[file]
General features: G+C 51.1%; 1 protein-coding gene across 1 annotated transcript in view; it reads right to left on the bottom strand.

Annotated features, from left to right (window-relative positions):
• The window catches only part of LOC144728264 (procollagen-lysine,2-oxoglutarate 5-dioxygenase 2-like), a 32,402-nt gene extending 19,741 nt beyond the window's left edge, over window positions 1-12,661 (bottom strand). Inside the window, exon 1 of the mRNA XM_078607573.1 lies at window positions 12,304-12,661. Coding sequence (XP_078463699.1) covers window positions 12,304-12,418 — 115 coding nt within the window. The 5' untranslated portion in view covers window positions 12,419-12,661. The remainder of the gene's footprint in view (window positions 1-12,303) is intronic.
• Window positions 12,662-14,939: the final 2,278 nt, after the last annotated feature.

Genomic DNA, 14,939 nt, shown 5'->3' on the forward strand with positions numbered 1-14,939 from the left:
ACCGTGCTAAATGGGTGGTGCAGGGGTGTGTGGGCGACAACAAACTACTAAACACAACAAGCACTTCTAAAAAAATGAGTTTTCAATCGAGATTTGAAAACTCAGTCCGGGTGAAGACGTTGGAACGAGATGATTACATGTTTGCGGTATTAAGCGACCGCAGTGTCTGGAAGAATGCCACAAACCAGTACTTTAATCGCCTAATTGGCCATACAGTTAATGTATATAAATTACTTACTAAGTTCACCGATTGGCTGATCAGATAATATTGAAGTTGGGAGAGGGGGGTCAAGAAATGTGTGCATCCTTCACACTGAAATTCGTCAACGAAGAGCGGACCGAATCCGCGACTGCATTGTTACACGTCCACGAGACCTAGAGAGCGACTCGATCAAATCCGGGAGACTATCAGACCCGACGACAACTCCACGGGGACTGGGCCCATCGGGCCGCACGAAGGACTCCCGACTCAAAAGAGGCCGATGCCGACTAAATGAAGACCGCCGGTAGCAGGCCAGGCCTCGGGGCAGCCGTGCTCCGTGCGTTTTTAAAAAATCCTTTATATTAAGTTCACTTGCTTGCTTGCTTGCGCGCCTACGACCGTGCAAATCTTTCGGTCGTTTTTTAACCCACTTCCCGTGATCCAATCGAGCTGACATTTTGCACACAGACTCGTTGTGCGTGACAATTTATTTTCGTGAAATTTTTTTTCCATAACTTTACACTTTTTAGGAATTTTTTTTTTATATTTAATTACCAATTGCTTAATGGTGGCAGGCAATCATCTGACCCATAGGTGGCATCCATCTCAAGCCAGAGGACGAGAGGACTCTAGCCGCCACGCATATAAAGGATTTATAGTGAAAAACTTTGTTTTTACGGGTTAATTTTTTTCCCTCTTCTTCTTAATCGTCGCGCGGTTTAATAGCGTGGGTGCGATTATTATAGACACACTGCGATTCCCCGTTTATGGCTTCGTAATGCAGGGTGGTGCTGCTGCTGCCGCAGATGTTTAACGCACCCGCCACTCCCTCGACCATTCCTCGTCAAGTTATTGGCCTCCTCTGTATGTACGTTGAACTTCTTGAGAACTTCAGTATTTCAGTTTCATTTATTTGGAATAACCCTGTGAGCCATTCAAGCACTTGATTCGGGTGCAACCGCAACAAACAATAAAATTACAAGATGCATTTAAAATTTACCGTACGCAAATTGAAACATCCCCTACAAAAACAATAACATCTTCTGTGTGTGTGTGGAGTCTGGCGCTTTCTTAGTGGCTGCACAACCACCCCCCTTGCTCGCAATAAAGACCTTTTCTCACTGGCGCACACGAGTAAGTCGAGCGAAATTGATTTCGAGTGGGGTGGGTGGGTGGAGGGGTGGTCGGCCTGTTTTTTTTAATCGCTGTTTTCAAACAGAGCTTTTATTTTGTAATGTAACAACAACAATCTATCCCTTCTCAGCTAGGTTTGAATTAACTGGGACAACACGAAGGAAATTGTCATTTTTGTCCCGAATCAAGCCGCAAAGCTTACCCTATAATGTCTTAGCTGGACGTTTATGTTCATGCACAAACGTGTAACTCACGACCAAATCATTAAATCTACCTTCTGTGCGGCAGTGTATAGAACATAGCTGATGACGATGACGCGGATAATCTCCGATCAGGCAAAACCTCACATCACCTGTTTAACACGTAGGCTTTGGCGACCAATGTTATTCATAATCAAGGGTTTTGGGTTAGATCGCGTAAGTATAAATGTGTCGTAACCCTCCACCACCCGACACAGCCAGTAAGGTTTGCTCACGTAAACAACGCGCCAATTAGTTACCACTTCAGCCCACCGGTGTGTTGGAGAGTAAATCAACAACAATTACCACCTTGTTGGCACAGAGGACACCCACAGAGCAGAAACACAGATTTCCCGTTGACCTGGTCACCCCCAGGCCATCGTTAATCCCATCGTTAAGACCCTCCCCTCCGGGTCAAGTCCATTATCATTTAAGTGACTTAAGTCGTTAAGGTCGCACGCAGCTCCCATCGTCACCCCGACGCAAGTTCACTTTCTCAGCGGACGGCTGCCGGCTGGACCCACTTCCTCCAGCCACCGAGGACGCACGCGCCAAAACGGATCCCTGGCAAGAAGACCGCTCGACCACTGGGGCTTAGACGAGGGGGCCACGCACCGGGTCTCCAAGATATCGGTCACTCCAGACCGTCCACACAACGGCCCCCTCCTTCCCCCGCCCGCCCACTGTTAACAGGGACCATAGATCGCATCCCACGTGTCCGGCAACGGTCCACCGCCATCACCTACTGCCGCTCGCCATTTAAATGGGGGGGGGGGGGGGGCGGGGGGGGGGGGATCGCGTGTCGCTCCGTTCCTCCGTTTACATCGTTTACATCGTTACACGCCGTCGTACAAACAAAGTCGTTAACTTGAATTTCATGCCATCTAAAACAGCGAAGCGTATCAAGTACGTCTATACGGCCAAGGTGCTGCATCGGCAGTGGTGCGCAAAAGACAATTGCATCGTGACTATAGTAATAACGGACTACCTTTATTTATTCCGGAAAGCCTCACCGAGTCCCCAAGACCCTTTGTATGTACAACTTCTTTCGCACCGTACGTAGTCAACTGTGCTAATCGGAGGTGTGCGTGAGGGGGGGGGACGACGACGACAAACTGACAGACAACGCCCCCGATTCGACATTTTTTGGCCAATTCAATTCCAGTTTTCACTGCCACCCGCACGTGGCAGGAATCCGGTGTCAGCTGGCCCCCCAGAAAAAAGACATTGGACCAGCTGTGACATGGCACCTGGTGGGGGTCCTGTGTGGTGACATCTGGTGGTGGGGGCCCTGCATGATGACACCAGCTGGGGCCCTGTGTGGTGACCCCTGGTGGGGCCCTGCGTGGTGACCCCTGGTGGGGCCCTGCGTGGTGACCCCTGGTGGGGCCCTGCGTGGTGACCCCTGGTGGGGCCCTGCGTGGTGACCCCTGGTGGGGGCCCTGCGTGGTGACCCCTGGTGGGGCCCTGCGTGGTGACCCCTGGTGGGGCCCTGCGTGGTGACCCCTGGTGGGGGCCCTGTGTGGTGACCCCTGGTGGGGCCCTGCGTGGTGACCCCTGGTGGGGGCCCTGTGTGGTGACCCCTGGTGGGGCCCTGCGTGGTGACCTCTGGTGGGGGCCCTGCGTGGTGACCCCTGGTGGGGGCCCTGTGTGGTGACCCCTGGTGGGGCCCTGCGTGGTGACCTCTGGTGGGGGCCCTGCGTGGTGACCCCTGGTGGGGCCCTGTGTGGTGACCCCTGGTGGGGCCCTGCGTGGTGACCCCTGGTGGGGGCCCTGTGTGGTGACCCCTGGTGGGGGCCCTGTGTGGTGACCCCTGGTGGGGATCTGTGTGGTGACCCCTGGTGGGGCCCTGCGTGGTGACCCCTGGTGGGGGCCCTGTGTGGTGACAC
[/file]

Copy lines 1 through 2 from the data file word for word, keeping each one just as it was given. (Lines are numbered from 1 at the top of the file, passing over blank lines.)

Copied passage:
General features: G+C 51.1%; 1 protein-coding gene across 1 annotated transcript in view; it reads right to left on the bottom strand.

Annotated features, from left to right (window-relative positions):